How ‘Rick and Morty’ April Fools’ Prank Helped the Show Hit a ‘Critical Mass’

“If you used the internet that night, you couldn’t avoid something about ‘Rick and Morty,'” co-creator and star Justin Roiland told TheWrap.

Last Updated: July 31, 2017 @ 4:21 PM

It seems crazy to release the premiere of an anticipated show’s new season on April Fools’ Day without any marketing, announcements or even a hint that something would happen, but that’s what happened with “Rick and Morty” Season 3.

On April 1, 2017, around a year and a half after Season 2 ended on a massive cliffhanger, the word started to spread that the premiere had aired.

I remember my reaction, which mostly consisted of dismissal. However, after a few hours — specifically around the next morning — people were reviewing the new episode and commenting on it. It wasn’t a prank. It was real.

“If you used the internet that night, you couldn’t avoid something about ‘Rick and Morty,'” co-creator and star Justin Roiland recalled in a phone interview with TheWrap. “It was a moment in the show’s history where [it] was unavoidable.”

Viewers always wait anxiously for whatever Adult Swim would pull for its April Fools’ gag. Past “jokes” included the return of late-90s anime programming block Toonami and a promise that it would air “Aqua Teen Hunger Force Colon Movie Film for Theaters” in its entirety, only to actually play it in a small window in the corner of the screen.

Adult Swim’s executive vice president and creative director Mike Lazzo was the brains behind this particular “prank.” Both Harmon and Roiland were hesitant to the idea of releasing the episode without any fanfare, especially after delays and rumors about fighting behind the scenes had people wondering if the new season would premiere at all.

“I was absolutely terrified that it would be a complete fumble,” co-creator Dan Harmon said and not only because he thought debuting it unannounced might not have the intended effect. “I just kept thinking ‘we’re going to unceremoniously say that our premiere is a joke.’ The thing that panicked me the most is that we would follow up airing our premiere saying the season will be here next summer, but we’re going to be saying that on April Fools’ Day.”

And my reaction — that the rumor spreading was in fact the joke — was apparently common and preemptively taken into consideration.

“The idea of doing it on April Fools’ was such a funny idea because the fans would be texting each other ‘hey, this episode that we’ve been waiting for so long and begging the creators, harassing the creators for answers as to when it’s going to air, is on television right now,” Roiland said.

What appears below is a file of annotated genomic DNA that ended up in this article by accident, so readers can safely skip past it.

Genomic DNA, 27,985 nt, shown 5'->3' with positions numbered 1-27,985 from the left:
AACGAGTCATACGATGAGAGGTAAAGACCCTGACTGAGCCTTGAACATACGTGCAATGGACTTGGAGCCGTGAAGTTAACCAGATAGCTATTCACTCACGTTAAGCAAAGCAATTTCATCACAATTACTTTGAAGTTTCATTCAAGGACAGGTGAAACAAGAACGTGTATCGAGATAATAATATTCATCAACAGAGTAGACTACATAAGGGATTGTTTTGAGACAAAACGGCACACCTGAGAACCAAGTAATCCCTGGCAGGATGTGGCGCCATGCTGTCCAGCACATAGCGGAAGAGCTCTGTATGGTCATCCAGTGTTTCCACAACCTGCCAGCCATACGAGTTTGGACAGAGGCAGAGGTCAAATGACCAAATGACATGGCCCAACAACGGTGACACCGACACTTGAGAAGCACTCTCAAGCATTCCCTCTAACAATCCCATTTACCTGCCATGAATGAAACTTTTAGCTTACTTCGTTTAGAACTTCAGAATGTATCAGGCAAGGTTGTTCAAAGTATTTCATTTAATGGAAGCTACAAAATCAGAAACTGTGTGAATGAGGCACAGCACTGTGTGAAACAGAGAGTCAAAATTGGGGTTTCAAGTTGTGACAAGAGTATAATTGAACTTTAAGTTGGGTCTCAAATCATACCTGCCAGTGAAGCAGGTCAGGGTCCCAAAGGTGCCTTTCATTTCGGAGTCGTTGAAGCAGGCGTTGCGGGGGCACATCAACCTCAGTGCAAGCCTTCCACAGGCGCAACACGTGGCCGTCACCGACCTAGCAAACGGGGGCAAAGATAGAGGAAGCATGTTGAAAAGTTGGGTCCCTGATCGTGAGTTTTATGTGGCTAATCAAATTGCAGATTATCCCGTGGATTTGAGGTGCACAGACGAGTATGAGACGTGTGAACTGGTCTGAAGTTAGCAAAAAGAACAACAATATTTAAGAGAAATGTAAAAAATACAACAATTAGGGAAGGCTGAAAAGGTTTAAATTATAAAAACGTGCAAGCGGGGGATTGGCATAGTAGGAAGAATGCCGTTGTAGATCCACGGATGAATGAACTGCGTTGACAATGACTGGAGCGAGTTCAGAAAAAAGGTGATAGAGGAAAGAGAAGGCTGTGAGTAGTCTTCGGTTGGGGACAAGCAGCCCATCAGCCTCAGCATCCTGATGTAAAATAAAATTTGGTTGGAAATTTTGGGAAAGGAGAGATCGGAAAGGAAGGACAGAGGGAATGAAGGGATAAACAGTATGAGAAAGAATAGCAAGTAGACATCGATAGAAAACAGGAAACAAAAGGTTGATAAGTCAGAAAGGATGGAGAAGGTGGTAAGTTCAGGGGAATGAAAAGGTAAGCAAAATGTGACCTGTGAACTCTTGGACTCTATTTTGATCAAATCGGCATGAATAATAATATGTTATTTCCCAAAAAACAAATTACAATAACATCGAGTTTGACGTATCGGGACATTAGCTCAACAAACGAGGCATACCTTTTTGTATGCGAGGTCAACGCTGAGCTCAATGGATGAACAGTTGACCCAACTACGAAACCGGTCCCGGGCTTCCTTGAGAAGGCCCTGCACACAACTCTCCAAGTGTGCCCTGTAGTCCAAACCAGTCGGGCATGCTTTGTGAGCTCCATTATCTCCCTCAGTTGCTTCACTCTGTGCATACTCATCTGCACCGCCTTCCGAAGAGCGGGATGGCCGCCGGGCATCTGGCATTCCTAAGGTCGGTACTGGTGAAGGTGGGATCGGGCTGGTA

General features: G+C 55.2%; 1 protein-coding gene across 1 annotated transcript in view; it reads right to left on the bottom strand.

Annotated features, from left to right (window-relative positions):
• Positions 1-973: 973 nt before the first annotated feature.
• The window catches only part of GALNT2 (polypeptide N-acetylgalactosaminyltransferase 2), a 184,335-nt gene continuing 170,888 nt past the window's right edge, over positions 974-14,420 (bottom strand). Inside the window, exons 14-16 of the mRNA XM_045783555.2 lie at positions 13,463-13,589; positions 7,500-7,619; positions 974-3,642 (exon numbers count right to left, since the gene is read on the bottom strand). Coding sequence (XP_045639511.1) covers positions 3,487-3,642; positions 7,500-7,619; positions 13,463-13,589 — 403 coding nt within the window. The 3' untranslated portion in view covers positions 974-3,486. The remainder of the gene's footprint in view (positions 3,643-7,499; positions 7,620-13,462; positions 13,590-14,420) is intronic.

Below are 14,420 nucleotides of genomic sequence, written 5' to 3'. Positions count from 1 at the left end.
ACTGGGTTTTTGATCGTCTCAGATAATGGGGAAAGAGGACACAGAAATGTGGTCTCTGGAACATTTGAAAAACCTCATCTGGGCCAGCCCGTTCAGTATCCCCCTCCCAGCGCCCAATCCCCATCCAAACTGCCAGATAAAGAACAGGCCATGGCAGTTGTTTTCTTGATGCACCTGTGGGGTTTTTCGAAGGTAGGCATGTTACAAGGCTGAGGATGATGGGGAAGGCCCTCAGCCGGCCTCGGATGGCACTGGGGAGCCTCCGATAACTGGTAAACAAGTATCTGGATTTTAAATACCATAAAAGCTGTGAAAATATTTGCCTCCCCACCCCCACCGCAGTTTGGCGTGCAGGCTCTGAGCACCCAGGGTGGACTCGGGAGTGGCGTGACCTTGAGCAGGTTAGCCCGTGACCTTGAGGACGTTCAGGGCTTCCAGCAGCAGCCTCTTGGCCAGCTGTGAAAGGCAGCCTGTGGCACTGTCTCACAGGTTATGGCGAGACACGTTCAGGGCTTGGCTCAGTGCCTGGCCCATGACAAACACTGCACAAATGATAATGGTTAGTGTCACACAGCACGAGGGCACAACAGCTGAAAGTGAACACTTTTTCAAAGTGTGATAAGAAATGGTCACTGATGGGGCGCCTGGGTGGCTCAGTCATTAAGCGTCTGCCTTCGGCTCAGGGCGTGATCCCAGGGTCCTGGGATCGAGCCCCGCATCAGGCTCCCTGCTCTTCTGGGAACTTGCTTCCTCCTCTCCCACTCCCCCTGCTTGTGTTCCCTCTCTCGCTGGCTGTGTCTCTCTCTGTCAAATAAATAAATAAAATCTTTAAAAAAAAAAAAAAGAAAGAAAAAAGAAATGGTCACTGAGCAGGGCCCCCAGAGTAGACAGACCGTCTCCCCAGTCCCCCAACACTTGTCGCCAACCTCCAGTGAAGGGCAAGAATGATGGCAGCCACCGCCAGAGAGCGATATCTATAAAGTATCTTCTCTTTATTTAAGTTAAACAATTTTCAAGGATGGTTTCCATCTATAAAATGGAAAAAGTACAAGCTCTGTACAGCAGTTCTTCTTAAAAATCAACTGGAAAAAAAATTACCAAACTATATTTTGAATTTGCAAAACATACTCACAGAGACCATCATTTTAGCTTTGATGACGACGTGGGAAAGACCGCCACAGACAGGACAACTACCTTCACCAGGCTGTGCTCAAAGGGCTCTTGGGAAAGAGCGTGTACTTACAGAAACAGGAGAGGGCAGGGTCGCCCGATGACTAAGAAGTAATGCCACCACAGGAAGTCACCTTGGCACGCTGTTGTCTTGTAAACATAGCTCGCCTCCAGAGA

But it worked. In terms of just numbers, “Rick and Morty” placed in the top 25 for original cable shows on that day, a Saturday, nonetheless. Its first airing, at 8 p.m. brought in around 676,000 viewers. The episode was aired multiple times throughout the night, and the numbers only increased as word spread.

In total, the episode attracted 5 million viewers and another 3 million unique viewers online, according to Adult Swim.

“I’ve finally gotten to the point where I ignore my own voice about that [marketing] stuff,” Harmon said. “Adult Swim knows what it’s doing when it comes to marketing and that’s a fact as simple as gravity.”

Roiland and Harmon also saw how the episode premiere impacted the fandom. According to them, the popularity of the show skyrocketed after the stunt. The two said that their closets are filled with “Rick and Morty” t-shirts that they would often wear. Both noted that after the Season 3 premiere, the amount of comments they got on the shirts exploded. Roiland said that it hit a “critical mass.”

“I now stopped wearing the t-shirts, not because I don’t want to feel bothered, but it’s because I feel like an egomaniac in the morning,” Harmon said. “I know that almost every stranger in an elevator is going to point at the shirt and say ‘I know that show, I like that show.'”

That’s not necessarily a bad thing. The popularity of the show is such that McDonald’s even got in on the action. In the “Rick and Morty” Season 3 premiere, a running gag involved Rick’s love of the chain’s Szechuan dipping sauce, which was only available as a promotion for the Disney film “Mulan” in 1998. In the hours before the second episode aired over the weekend, Roiland announced that McDonald’s had managed to find some — through a time portal, of course.

“It’s surreal,” Roiland added. “I don’t think we ever anticipated or even were remotely close to this level of fandom. It’s amazing and super rewarding, and the fans are incredible.”